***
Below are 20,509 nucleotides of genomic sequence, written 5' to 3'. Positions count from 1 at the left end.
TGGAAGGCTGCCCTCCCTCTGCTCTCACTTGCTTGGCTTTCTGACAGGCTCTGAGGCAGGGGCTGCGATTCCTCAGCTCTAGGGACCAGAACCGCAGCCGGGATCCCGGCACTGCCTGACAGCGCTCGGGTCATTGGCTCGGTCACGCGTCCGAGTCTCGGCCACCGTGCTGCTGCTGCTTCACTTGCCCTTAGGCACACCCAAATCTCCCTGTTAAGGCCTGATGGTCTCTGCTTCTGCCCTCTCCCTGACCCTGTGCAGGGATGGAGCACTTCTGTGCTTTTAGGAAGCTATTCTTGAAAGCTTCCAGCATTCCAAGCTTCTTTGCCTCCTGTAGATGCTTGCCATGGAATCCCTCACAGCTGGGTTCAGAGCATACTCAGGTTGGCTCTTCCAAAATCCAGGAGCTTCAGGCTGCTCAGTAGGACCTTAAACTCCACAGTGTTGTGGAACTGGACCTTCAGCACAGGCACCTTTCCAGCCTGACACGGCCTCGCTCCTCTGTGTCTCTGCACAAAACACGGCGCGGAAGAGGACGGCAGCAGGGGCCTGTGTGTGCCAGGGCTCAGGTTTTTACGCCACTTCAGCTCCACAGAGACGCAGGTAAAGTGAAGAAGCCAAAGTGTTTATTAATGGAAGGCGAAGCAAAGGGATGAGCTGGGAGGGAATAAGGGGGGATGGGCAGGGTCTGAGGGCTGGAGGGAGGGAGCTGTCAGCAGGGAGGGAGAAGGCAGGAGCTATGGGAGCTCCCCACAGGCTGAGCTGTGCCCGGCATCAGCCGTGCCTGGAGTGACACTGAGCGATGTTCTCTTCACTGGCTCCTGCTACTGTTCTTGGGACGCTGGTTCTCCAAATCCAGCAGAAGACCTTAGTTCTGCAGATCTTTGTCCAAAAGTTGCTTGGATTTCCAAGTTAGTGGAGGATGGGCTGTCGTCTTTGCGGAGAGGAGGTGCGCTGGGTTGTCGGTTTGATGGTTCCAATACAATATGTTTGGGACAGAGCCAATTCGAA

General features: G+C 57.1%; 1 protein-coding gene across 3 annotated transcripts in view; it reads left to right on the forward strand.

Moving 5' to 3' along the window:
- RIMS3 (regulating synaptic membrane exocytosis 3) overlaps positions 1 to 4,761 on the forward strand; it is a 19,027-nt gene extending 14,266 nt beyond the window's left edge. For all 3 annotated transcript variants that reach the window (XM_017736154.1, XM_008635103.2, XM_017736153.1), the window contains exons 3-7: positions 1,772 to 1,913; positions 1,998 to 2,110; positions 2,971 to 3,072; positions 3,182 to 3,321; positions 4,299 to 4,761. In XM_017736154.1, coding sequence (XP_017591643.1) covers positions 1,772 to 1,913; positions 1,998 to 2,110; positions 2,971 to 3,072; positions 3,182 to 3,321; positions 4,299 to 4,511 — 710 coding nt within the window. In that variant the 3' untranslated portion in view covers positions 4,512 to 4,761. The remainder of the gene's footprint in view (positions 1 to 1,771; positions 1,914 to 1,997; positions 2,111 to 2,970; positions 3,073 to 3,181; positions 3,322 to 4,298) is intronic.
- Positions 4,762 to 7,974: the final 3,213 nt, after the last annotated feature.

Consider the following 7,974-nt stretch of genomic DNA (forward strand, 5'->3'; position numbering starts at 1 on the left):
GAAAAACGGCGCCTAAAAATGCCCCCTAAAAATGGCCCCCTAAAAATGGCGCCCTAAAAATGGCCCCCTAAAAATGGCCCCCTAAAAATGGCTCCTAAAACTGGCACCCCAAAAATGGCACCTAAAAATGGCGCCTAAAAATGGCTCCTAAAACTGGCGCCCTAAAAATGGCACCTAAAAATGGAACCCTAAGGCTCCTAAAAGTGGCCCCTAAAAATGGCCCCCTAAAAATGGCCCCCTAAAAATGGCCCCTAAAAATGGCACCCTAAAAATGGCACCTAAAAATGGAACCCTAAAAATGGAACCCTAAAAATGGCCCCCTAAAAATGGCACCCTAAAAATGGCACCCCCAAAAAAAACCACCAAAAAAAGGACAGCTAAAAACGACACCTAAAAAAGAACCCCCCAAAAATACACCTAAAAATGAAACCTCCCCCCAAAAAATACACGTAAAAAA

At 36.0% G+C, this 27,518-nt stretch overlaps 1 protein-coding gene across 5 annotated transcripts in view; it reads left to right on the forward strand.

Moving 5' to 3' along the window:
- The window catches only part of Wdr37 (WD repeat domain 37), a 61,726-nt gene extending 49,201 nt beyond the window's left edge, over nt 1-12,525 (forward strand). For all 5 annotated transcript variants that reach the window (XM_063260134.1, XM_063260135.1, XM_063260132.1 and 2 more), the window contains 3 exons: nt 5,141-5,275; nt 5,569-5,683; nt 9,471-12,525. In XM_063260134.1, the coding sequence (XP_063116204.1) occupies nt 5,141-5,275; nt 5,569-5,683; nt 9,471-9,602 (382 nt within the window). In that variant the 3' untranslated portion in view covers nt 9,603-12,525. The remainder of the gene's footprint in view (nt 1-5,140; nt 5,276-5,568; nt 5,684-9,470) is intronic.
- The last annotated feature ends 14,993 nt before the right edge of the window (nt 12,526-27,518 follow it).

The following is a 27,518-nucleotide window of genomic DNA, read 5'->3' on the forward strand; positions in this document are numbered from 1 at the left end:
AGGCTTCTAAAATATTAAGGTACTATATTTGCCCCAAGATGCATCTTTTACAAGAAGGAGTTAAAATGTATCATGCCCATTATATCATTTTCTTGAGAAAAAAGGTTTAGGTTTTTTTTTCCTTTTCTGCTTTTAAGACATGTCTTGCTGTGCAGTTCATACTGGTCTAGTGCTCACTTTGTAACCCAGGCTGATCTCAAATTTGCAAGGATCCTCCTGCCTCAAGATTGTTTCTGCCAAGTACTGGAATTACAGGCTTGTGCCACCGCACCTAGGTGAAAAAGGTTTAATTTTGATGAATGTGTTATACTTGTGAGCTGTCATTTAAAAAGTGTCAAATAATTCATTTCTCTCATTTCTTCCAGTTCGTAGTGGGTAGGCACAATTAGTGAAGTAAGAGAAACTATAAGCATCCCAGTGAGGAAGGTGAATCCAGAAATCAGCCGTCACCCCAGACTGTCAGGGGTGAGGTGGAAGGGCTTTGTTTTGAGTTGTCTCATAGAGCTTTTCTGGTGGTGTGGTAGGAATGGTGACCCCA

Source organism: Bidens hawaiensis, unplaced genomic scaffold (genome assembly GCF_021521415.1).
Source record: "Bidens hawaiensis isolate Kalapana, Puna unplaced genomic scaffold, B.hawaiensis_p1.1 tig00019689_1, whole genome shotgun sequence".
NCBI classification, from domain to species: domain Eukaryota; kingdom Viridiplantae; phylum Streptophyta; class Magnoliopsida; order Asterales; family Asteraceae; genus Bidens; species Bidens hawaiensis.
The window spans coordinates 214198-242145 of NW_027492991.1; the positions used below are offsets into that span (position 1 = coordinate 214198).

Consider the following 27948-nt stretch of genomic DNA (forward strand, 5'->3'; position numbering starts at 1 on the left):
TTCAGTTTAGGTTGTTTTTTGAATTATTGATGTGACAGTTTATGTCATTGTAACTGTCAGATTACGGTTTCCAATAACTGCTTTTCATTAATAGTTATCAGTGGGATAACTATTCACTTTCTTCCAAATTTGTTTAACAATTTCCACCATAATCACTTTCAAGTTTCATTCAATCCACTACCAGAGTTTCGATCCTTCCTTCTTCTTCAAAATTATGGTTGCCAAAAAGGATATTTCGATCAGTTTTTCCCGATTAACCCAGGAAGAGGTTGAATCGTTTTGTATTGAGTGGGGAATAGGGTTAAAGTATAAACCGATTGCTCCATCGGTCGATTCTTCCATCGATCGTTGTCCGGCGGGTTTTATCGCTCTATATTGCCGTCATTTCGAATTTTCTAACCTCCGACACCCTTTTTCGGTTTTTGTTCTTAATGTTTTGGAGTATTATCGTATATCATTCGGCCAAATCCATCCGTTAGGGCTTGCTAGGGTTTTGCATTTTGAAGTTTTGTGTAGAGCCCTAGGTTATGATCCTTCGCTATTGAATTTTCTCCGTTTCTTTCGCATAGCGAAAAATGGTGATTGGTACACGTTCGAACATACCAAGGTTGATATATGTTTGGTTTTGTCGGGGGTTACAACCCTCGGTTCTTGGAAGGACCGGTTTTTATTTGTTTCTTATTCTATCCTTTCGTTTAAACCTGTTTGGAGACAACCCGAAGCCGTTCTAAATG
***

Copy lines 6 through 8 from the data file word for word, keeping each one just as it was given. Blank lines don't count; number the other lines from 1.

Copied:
- Positions 4,762 to 7,974: the final 3,213 nt, after the last annotated feature.

Consider the following 7,974-nt stretch of genomic DNA (forward strand, 5'->3'; position numbering starts at 1 on the left):
GAAAAACGGCGCCTAAAAATGCCCCCTAAAAATGGCCCCCTAAAAATGGCGCCCTAAAAATGGCCCCCTAAAAATGGCCCCCTAAAAATGGCTCCTAAAACTGGCACCCCAAAAATGGCACCTAAAAATGGCGCCTAAAAATGGCTCCTAAAACTGGCGCCCTAAAAATGGCACCTAAAAATGGAACCCTAAGGCTCCTAAAAGTGGCCCCTAAAAATGGCCCCCTAAAAATGGCCCCCTAAAAATGGCCCCTAAAAATGGCACCCTAAAAATGGCACCTAAAAATGGAACCCTAAAAATGGAACCCTAAAAATGGCCCCCTAAAAATGGCACCCTAAAAATGGCACCCCCAAAAAAAACCACCAAAAAAAGGACAGCTAAAAACGACACCTAAAAAAGAACCCCCCAAAAATACACCTAAAAATGAAACCTCCCCCCAAAAAATACACGTAAAAAA